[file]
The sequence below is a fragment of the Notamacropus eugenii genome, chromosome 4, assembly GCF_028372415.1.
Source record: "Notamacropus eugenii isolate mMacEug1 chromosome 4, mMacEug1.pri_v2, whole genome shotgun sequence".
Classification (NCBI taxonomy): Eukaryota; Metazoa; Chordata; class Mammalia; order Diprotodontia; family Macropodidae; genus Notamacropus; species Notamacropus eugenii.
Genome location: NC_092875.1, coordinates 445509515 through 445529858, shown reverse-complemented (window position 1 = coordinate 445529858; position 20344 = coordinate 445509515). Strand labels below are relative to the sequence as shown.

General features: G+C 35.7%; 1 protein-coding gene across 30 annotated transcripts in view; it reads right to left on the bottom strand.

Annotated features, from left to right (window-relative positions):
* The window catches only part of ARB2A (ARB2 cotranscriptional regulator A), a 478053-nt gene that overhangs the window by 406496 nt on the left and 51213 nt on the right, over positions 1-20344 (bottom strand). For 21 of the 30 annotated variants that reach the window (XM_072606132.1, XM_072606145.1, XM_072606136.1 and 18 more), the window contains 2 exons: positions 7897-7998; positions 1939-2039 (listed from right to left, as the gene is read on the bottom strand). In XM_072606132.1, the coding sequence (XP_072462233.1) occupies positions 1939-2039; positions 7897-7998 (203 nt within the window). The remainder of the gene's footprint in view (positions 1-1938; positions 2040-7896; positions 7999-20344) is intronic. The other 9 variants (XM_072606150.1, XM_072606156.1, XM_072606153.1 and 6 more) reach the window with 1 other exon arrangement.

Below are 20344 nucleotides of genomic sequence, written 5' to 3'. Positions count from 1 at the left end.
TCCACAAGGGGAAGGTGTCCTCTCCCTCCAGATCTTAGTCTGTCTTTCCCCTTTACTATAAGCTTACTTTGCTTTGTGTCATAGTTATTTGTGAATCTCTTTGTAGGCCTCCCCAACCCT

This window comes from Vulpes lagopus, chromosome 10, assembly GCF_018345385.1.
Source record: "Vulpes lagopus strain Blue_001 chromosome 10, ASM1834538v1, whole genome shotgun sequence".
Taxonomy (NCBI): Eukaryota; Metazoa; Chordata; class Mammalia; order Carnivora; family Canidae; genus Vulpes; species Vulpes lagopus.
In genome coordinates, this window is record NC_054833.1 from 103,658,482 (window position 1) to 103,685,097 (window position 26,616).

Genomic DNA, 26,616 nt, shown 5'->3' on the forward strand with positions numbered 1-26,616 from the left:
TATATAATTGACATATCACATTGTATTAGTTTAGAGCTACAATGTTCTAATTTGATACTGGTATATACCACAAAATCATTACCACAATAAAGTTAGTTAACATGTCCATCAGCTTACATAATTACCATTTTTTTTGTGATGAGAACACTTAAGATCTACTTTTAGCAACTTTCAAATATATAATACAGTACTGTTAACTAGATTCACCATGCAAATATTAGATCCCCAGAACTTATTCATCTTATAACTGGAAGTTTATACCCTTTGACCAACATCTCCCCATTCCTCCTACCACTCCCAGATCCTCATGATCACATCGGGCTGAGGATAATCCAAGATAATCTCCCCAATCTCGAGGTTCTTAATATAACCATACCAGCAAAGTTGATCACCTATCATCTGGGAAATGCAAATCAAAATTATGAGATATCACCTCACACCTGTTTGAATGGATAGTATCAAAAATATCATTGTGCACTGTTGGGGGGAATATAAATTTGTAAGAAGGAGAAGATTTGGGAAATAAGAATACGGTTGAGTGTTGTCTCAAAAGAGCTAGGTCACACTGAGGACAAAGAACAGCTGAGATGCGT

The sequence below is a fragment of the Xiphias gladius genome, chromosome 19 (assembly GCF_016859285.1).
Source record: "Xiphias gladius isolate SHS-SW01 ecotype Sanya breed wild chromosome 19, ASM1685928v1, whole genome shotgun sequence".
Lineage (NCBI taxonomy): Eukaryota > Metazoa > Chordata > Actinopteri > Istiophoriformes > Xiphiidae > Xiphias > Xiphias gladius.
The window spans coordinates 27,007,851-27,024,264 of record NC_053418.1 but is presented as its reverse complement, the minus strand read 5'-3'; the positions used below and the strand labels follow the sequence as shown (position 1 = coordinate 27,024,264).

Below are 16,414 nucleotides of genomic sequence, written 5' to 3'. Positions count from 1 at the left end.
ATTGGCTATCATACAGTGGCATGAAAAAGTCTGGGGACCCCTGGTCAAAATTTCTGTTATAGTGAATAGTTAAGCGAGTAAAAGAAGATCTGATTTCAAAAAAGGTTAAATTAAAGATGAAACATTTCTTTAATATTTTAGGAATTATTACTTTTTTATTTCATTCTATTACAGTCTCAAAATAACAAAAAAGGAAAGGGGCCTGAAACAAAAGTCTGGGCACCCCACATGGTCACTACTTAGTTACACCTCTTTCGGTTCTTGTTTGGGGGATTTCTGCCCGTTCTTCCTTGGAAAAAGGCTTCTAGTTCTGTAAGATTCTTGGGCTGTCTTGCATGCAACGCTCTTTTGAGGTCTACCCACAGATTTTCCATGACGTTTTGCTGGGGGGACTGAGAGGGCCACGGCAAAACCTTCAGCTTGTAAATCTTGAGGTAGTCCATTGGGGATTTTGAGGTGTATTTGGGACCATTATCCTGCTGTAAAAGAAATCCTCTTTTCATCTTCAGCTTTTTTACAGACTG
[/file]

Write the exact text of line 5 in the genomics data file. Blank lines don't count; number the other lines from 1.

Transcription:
General features: G+C 35.7%; 1 protein-coding gene across 30 annotated transcripts in view; it reads right to left on the bottom strand.